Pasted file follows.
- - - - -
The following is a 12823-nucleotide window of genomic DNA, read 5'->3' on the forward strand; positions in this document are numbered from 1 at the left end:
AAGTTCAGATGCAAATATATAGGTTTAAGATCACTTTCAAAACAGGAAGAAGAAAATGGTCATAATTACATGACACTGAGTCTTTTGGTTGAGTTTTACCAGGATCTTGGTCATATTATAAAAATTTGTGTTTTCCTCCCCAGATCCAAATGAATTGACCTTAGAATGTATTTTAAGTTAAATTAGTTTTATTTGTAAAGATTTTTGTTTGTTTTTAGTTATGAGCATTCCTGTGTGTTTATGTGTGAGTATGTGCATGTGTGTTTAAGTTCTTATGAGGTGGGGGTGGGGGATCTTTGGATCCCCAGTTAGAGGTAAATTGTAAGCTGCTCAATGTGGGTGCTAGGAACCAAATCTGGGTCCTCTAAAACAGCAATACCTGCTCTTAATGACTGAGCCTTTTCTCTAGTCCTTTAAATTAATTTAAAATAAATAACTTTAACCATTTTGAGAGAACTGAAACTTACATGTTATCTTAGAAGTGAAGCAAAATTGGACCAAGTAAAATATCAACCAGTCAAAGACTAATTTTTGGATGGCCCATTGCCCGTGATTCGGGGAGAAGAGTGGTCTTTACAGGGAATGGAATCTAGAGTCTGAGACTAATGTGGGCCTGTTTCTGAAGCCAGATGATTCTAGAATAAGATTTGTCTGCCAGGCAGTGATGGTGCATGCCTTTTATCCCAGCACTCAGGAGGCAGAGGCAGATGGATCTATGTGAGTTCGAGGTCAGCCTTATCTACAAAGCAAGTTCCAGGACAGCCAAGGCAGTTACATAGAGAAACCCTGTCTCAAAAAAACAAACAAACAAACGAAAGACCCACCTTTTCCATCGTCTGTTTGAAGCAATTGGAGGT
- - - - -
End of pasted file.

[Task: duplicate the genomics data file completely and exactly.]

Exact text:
The following is a 12823-nucleotide window of genomic DNA, read 5'->3' on the forward strand; positions in this document are numbered from 1 at the left end:
AAGTTCAGATGCAAATATATAGGTTTAAGATCACTTTCAAAACAGGAAGAAGAAAATGGTCATAATTACATGACACTGAGTCTTTTGGTTGAGTTTTACCAGGATCTTGGTCATATTATAAAAATTTGTGTTTTCCTCCCCAGATCCAAATGAATTGACCTTAGAATGTATTTTAAGTTAAATTAGTTTTATTTGTAAAGATTTTTGTTTGTTTTTAGTTATGAGCATTCCTGTGTGTTTATGTGTGAGTATGTGCATGTGTGTTTAAGTTCTTATGAGGTGGGGGTGGGGGATCTTTGGATCCCCAGTTAGAGGTAAATTGTAAGCTGCTCAATGTGGGTGCTAGGAACCAAATCTGGGTCCTCTAAAACAGCAATACCTGCTCTTAATGACTGAGCCTTTTCTCTAGTCCTTTAAATTAATTTAAAATAAATAACTTTAACCATTTTGAGAGAACTGAAACTTACATGTTATCTTAGAAGTGAAGCAAAATTGGACCAAGTAAAATATCAACCAGTCAAAGACTAATTTTTGGATGGCCCATTGCCCGTGATTCGGGGAGAAGAGTGGTCTTTACAGGGAATGGAATCTAGAGTCTGAGACTAATGTGGGCCTGTTTCTGAAGCCAGATGATTCTAGAATAAGATTTGTCTGCCAGGCAGTGATGGTGCATGCCTTTTATCCCAGCACTCAGGAGGCAGAGGCAGATGGATCTATGTGAGTTCGAGGTCAGCCTTATCTACAAAGCAAGTTCCAGGACAGCCAAGGCAGTTACATAGAGAAACCCTGTCTCAAAAAAACAAACAAACAAACGAAAGACCCACCTTTTCCATCGTCTGTTTGAAGCAATTGGAGGT